WATERVILLE — David Solmitz has found his place in the world after spending a lifetime exploring the past, fighting for justice in the present and coming to terms with the suicide of his father, a Nazi Holocaust survivor, and the death of his first wife and a son in a car crash.

Finding clarity and understanding is an ongoing process and not easy, but he is finding peace in the journey.

“I feel somehow embraced by not only all the experiences of my past life — my parents, my first wife, my family, my children — and all the experiences that have brought me to where I am, happily, now.”

Writing has been a source of discovery, of clarity and healing for Solmitz, 72.

The author, educator, artist and human rights activist will read from his third book, “Ilse’s Fate,” at 2 p.m. Sunday, Nov. 8, at Waterville Public Library. Set in Germany between 1913 and 1945, the book is a fictional account of a girl who, through ignorance and insecurity, is drawn to Nazi ideology.

While a work of fiction, it incorporates the experiences of Solmitz’s parents, who were German Jews, and their friends and family before and during the Nazi Holocaust.

“My reason for writing this book is, I feel, twofold,” Solmitz said recently in his Waterville home. “I’ve always felt, I would say, anxious and maybe some prejudice towards Germans because of what they have done to my family and friends and relatives, so I feel I can’t live with those kinds of feelings.”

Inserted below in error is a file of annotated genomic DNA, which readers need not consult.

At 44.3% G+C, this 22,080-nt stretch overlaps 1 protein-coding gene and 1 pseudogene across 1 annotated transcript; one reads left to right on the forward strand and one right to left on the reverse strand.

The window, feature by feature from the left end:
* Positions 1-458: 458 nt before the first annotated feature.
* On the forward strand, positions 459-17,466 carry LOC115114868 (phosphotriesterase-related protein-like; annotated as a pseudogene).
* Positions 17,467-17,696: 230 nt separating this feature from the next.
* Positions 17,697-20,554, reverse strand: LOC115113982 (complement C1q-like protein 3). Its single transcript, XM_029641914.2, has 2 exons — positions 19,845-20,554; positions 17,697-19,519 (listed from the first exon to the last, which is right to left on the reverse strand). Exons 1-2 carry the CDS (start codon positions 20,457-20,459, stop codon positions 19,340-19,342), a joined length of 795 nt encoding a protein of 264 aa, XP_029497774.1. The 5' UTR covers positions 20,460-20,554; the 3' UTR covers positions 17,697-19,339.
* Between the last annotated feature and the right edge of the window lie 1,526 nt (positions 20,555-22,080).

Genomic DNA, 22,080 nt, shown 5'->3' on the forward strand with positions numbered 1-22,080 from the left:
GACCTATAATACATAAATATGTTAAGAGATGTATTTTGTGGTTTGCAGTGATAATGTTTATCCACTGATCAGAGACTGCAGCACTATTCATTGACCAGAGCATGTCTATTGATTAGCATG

Solmitz had explored his feelings in a previous book, “Piecing Scattered Souls: Maine, Germany, Mexico, China and Beyond,” a memoir. With “Ilse’s Fate,” published in July by New York City-based Page Publishing, he continues to explore — in writing — the contrast between good and evil through the fictional character Ilse.

“I believe that all of us have good behaviors and bad behaviors, and sometimes out of ignorance or misunderstanding or lack of knowledge, our behavior becomes bad. We do bad things.”

Ilse is a character who grows up in a manor in southern Germany with her father after her mother dies in childbirth. She is a lonely girl but finds solace and joy in animals, birds and flowers and becomes close to the manor’s gardener. She also takes violin lessons from a very kind teacher. At one point she and her father move to a small apartment in Munich, and that is where the trouble begins. He is cruel to her. She is required to do the cleaning and cooking and to polish his shoes. She is teased at school because she does not fit in. Isolated and disconnected, she becomes involved in the Nazi movement and later marries a young Nazi officer.

“What I’m trying to point out in the novel is the contrast between good and evil,” Solmitz said. “She is a sensitive and good girl who, out of insecurity and probably ignorance, turns toward the Nazi movement.”

In the afterword of his book, Solmitz writes about his parents — his father, Walter Solmitz, who was incarcerated at Dachau in 1938, and his mother, Elly, who was tenacious in her bid to get him released. He was, and they moved to the U.S., ultimately settling in Brunswick, where his father taught philosophy at Bowdoin College.

An only child, Solmitz befriended poor children in Moodyville, a less affluent section of Brunswick, and launched an anti-poverty program to get townspeople to pitch in and help the residents of Moodyville renovate homes and improve the neighborhood. Later, Solmitz planted petunias in traffic islands built in the middle of Main Street in Brunswick, a project the city has continued.